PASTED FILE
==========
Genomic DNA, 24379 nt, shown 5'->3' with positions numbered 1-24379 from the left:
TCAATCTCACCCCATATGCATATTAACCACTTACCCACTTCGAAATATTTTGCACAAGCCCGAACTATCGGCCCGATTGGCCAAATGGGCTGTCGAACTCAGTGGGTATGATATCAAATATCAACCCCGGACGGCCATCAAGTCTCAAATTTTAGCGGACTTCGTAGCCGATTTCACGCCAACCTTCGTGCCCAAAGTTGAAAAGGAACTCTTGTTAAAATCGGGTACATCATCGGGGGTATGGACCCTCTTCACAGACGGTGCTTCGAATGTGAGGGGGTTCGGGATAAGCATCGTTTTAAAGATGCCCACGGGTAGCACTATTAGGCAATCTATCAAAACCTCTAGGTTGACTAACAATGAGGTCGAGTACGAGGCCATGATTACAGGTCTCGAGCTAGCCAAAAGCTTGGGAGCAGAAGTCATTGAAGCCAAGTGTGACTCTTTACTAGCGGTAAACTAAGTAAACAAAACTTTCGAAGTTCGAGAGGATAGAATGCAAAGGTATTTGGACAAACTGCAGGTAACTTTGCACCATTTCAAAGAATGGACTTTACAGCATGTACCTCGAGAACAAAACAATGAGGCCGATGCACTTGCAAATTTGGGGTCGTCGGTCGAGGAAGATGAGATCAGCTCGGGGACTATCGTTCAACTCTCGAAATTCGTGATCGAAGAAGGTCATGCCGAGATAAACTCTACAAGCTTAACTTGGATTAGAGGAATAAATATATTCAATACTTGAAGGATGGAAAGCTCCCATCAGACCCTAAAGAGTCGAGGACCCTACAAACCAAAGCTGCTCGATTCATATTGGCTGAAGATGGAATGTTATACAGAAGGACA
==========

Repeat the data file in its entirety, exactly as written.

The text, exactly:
Genomic DNA, 24379 nt, shown 5'->3' with positions numbered 1-24379 from the left:
TCAATCTCACCCCATATGCATATTAACCACTTACCCACTTCGAAATATTTTGCACAAGCCCGAACTATCGGCCCGATTGGCCAAATGGGCTGTCGAACTCAGTGGGTATGATATCAAATATCAACCCCGGACGGCCATCAAGTCTCAAATTTTAGCGGACTTCGTAGCCGATTTCACGCCAACCTTCGTGCCCAAAGTTGAAAAGGAACTCTTGTTAAAATCGGGTACATCATCGGGGGTATGGACCCTCTTCACAGACGGTGCTTCGAATGTGAGGGGGTTCGGGATAAGCATCGTTTTAAAGATGCCCACGGGTAGCACTATTAGGCAATCTATCAAAACCTCTAGGTTGACTAACAATGAGGTCGAGTACGAGGCCATGATTACAGGTCTCGAGCTAGCCAAAAGCTTGGGAGCAGAAGTCATTGAAGCCAAGTGTGACTCTTTACTAGCGGTAAACTAAGTAAACAAAACTTTCGAAGTTCGAGAGGATAGAATGCAAAGGTATTTGGACAAACTGCAGGTAACTTTGCACCATTTCAAAGAATGGACTTTACAGCATGTACCTCGAGAACAAAACAATGAGGCCGATGCACTTGCAAATTTGGGGTCGTCGGTCGAGGAAGATGAGATCAGCTCGGGGACTATCGTTCAACTCTCGAAATTCGTGATCGAAGAAGGTCATGCCGAGATAAACTCTACAAGCTTAACTTGGATTAGAGGAATAAATATATTCAATACTTGAAGGATGGAAAGCTCCCATCAGACCCTAAAGAGTCGAGGACCCTACAAACCAAAGCTGCTCGATTCATATTGGCTGAAGATGGAATGTTATACAGAAGGACA